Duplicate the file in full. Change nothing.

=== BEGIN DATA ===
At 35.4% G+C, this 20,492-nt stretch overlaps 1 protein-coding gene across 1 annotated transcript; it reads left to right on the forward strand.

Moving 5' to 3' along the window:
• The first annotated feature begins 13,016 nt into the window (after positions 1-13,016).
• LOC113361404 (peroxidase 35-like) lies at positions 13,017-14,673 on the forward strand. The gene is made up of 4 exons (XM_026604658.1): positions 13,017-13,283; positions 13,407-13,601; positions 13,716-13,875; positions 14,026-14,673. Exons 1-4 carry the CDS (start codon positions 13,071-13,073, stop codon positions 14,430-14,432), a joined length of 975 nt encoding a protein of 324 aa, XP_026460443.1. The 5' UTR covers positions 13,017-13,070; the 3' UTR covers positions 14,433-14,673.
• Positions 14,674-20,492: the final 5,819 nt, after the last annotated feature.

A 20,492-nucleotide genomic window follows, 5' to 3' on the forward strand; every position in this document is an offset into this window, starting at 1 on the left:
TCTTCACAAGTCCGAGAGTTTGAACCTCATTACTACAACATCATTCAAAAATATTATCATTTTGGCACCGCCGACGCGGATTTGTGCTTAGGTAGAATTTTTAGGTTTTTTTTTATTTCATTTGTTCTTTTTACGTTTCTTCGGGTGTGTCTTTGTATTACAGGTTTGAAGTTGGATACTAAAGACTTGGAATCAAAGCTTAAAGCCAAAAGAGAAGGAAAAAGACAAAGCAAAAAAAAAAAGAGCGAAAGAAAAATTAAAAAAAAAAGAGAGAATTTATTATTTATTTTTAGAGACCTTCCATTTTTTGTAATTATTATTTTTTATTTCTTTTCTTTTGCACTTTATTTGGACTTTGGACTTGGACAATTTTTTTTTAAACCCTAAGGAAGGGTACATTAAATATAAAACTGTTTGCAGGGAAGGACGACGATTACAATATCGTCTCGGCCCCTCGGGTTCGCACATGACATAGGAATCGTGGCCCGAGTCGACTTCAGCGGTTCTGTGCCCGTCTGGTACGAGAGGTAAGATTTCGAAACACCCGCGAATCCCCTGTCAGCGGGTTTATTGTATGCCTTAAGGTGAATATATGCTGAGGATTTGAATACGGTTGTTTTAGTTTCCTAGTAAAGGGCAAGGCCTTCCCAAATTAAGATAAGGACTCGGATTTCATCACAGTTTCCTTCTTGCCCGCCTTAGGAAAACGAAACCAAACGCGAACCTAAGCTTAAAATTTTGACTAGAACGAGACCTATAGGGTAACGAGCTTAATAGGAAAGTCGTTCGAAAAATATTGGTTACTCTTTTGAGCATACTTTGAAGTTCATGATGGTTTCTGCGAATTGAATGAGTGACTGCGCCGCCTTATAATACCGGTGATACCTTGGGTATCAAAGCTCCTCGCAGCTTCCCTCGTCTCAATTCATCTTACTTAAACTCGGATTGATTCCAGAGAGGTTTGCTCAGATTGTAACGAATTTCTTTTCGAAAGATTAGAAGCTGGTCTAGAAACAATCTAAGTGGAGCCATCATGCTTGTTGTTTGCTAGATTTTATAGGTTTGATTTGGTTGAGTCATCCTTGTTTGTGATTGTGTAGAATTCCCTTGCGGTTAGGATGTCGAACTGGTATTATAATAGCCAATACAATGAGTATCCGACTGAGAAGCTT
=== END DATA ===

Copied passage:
At 35.4% G+C, this 20,492-nt stretch overlaps 1 protein-coding gene across 1 annotated transcript; it reads left to right on the forward strand.

Moving 5' to 3' along the window:
• The first annotated feature begins 13,016 nt into the window (after positions 1-13,016).
• LOC113361404 (peroxidase 35-like) lies at positions 13,017-14,673 on the forward strand. The gene is made up of 4 exons (XM_026604658.1): positions 13,017-13,283; positions 13,407-13,601; positions 13,716-13,875; positions 14,026-14,673. Exons 1-4 carry the CDS (start codon positions 13,071-13,073, stop codon positions 14,430-14,432), a joined length of 975 nt encoding a protein of 324 aa, XP_026460443.1. The 5' UTR covers positions 13,017-13,070; the 3' UTR covers positions 14,433-14,673.
• Positions 14,674-20,492: the final 5,819 nt, after the last annotated feature.

A 20,492-nucleotide genomic window follows, 5' to 3' on the forward strand; every position in this document is an offset into this window, starting at 1 on the left:
TCTTCACAAGTCCGAGAGTTTGAACCTCATTACTACAACATCATTCAAAAATATTATCATTTTGGCACCGCCGACGCGGATTTGTGCTTAGGTAGAATTTTTAGGTTTTTTTTTATTTCATTTGTTCTTTTTACGTTTCTTCGGGTGTGTCTTTGTATTACAGGTTTGAAGTTGGATACTAAAGACTTGGAATCAAAGCTTAAAGCCAAAAGAGAAGGAAAAAGACAAAGCAAAAAAAAAAAGAGCGAAAGAAAAATTAAAAAAAAAAGAGAGAATTTATTATTTATTTTTAGAGACCTTCCATTTTTTGTAATTATTATTTTTTATTTCTTTTCTTTTGCACTTTATTTGGACTTTGGACTTGGACAATTTTTTTTTAAACCCTAAGGAAGGGTACATTAAATATAAAACTGTTTGCAGGGAAGGACGACGATTACAATATCGTCTCGGCCCCTCGGGTTCGCACATGACATAGGAATCGTGGCCCGAGTCGACTTCAGCGGTTCTGTGCCCGTCTGGTACGAGAGGTAAGATTTCGAAACACCCGCGAATCCCCTGTCAGCGGGTTTATTGTATGCCTTAAGGTGAATATATGCTGAGGATTTGAATACGGTTGTTTTAGTTTCCTAGTAAAGGGCAAGGCCTTCCCAAATTAAGATAAGGACTCGGATTTCATCACAGTTTCCTTCTTGCCCGCCTTAGGAAAACGAAACCAAACGCGAACCTAAGCTTAAAATTTTGACTAGAACGAGACCTATAGGGTAACGAGCTTAATAGGAAAGTCGTTCGAAAAATATTGGTTACTCTTTTGAGCATACTTTGAAGTTCATGATGGTTTCTGCGAATTGAATGAGTGACTGCGCCGCCTTATAATACCGGTGATACCTTGGGTATCAAAGCTCCTCGCAGCTTCCCTCGTCTCAATTCATCTTACTTAAACTCGGATTGATTCCAGAGAGGTTTGCTCAGATTGTAACGAATTTCTTTTCGAAAGATTAGAAGCTGGTCTAGAAACAATCTAAGTGGAGCCATCATGCTTGTTGTTTGCTAGATTTTATAGGTTTGATTTGGTTGAGTCATCCTTGTTTGTGATTGTGTAGAATTCCCTTGCGGTTAGGATGTCGAACTGGTATTATAATAGCCAATACAATGAGTATCCGACTGAGAAGCTT